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When Harnam Singh Dhillon and his family arrived in San Francisco on the President McKinley on May 5, 1931, he didn’t anticipate the delay and barrage of questioning that he and his family would receive at the Angel Island Immigration Station. He did not expect that both he and his wife would be interrogated, or that they would ultimately be detained on Angel Island for over two weeks. As a resident of the United States for sixteen years and the father of three American-born citizens, how could he?
Dhillon, along with his wife Felicita Soto Dhillon and their children Besmata Dhillon (10 yrs), Than Dhillon (8 yrs), Ramon Dhillon (3 yrs), and Jak Singh Dhillon (1 yr) had been happily living in Niland, California, since 1913. Dhillon was of East Indian descent, but a subject of England. Felicia was of Spanish descent but also a subject of England. Felicia and Harnam were married in El Paso, in 1919. Their first three children were all born in California. As part owner of a restaurant, Dhillon cooked and waited on tables while his business partner ran the cash register. Occasionally, his wife would help with cooking and serving food. The Dhillons led a well-established life in America.
In May of 1929, the family took a trip to India to visit family. They fully intended to return to their life in America. While abroad, they had Jak, born in Hong Kong. When they finally returned to America in May of 1931, they were denied reentry.
Between the first time Dhillon landed on American shores in 1913 and 1931, extensive legal impediments had been enacted to keep undesirable immigrants out. Specifically, the Immigration Act of 1917 excluded immigrants for a number of reasons. Anything from “plotting against democratic leaders,” to “believing in polygamy,” to “being illiterate” could constitute as a reason to be barred from the country. Furthermore, the 1917 Act banned people from the Asiatic Barred Zone, a region that included India and much of Asia and the Pacific Islands.
At their hearing before a Board of Special Inquiry on May 11, Dhillon and his wife were separated from each other and asked standard questions about their family background, marriage, occupational status, politics, and literacy. The Board decided to reject Harnam because he was from the Asiatic Barred Zone and to reject Felicita and the youngest son because they were deemed “likely to become public charges” (since Harnam would not be around to support them) and afflicted with uncinariasis or hookworm infection.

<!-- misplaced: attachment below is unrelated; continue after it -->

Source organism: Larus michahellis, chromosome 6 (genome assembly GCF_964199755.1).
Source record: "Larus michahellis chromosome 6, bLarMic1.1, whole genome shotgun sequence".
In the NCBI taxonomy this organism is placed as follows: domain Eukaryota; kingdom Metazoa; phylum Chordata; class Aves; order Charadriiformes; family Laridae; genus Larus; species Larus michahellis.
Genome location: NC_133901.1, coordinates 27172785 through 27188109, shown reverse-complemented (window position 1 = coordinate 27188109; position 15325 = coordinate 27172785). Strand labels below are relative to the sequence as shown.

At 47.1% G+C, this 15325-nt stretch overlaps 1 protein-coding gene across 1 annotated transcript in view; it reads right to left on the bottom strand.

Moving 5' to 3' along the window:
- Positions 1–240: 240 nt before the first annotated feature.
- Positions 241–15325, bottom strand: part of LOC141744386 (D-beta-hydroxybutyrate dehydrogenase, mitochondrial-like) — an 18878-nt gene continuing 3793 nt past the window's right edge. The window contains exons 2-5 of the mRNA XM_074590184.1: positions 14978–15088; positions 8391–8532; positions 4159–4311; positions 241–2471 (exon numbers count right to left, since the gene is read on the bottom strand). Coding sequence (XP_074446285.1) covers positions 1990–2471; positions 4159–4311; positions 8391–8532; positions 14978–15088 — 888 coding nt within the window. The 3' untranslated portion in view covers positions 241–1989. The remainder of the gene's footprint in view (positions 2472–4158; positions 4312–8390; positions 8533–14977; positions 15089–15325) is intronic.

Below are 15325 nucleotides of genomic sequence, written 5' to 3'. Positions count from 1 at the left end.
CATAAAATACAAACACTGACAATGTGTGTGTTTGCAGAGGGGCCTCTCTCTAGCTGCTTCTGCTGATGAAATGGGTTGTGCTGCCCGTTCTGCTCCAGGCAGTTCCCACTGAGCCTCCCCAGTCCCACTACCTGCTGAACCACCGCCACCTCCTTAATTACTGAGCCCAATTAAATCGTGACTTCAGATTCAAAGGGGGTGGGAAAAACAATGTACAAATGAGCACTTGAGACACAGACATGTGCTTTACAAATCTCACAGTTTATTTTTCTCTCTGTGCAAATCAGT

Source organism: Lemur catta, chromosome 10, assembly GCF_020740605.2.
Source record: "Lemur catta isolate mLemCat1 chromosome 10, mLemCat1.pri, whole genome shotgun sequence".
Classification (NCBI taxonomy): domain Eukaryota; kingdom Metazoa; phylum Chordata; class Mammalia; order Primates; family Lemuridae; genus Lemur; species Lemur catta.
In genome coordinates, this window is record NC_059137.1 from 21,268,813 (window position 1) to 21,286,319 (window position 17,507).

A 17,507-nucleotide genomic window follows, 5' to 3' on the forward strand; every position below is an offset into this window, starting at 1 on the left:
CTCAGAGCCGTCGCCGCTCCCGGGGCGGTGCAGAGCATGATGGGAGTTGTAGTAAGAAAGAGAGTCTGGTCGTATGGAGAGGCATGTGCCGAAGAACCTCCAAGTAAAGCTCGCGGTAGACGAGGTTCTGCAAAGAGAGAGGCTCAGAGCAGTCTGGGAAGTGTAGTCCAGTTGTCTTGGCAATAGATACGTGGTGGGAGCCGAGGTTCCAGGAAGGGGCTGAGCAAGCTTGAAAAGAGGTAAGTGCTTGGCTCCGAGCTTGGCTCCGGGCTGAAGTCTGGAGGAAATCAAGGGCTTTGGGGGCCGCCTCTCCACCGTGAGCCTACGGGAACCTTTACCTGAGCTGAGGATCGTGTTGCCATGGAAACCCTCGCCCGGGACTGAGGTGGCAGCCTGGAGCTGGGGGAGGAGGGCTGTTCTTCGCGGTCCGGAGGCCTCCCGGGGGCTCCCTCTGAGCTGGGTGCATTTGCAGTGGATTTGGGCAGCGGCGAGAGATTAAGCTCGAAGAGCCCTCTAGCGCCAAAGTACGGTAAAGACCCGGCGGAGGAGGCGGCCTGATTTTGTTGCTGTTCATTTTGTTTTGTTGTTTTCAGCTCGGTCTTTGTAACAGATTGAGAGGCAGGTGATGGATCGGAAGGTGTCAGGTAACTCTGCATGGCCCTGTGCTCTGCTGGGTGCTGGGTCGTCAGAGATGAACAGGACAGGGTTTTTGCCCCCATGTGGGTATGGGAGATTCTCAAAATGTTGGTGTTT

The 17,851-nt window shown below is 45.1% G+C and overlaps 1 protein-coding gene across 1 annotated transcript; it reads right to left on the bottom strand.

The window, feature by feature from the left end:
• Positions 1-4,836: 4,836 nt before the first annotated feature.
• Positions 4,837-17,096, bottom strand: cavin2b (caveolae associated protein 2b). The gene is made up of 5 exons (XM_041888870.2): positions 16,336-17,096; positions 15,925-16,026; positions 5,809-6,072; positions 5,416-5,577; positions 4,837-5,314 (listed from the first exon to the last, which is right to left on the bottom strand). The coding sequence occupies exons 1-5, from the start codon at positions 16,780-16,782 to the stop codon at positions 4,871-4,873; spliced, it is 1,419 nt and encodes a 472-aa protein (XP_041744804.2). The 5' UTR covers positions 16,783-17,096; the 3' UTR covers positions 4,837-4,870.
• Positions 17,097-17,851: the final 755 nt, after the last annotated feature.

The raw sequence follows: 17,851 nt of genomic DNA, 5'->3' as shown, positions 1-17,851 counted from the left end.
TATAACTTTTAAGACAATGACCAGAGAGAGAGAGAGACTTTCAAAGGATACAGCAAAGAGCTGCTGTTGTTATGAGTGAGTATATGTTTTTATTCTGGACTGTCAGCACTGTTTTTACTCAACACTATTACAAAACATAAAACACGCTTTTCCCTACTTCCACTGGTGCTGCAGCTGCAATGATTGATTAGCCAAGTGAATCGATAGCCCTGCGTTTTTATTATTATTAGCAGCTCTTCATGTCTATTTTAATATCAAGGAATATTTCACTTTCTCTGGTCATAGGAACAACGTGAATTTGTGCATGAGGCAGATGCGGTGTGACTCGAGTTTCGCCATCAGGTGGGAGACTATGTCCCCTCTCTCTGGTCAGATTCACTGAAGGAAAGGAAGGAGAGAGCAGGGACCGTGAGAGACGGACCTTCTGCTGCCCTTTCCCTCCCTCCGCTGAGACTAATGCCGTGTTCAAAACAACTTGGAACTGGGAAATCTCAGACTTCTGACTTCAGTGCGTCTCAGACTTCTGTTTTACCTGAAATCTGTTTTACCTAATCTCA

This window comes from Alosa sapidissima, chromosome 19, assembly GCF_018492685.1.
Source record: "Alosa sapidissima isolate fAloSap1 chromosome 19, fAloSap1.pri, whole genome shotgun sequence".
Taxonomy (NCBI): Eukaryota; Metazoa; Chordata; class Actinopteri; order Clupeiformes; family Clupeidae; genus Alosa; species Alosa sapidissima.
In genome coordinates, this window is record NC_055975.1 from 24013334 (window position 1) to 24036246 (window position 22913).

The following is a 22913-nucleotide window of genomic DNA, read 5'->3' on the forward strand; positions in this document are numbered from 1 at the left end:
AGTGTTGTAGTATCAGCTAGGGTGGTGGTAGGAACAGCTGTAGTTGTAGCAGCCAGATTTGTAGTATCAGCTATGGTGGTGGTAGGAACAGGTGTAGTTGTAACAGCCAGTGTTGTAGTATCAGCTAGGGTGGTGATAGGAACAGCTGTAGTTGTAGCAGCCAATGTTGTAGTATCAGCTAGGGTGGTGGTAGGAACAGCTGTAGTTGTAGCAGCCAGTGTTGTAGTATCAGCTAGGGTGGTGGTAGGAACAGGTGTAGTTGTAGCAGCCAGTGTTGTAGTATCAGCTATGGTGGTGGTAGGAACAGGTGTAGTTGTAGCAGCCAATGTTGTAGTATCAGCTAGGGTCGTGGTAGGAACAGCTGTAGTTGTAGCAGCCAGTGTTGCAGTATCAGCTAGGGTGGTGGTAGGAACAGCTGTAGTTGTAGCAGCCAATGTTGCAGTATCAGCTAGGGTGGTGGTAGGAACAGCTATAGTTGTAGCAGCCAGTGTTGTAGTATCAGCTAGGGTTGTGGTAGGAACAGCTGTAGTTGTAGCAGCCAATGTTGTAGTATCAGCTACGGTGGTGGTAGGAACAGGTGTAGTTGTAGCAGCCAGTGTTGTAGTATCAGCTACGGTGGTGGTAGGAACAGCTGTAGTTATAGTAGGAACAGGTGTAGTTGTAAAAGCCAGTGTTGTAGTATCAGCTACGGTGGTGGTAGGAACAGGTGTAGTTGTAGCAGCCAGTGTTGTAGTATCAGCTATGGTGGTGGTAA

That same day, Dhillon wrote to someone who he addressed as only “SIR” saying,
“My boat came to San Francisco the 5th of this month and I have been detained here for six days as well as my wife and four children as there is no proper quarters for the children and also that are causing us a lot of trouble could please tell me when we will be able to go free.
I am yours faithfully,
Harnam Singh Dhillon
He was most likely writing to the Immigration Director at Angel Island. But before he received a reply, he hired the law firm Gottenfeld Mann and Carmody to appeal his case. Starting on May 12, the firm wrote to to the Secretary of Labor in D.C. aiming to prove that Harnam was an established U.S. resident and should be authorized re-entry. They were evidently persuasive. A reply came from Assistant Commissioner General George Harris on June 4 stating:
“Department authorizes admission Dhillon Harnam Singh under seventh proviso section three and hospital treatment wife and child they to be admitted if and went cured.”
The “seventh proviso section three” allowed for returning aliens who were temporarily out of the U.S. when the Immigration Act of 1917 was passed to be re-admitted into the country.
Harnam and his three older children were confirmed for admission and released back to their lives in California. Felicita and their infant son were released four days later after they were cured of uncinariasis.
File source: Case file 30348/3-1, Harnam Dhillon, National Archives and Records Administration San Francisco Center, San Bruno, CA
Tresa Joseph is a resident of Princeton Junction, New Jersey. She is majoring in Political Science at Yale University and completed this story as an extern during spring break in 2016.
Special thanks to Judy Yung for editing assistance.
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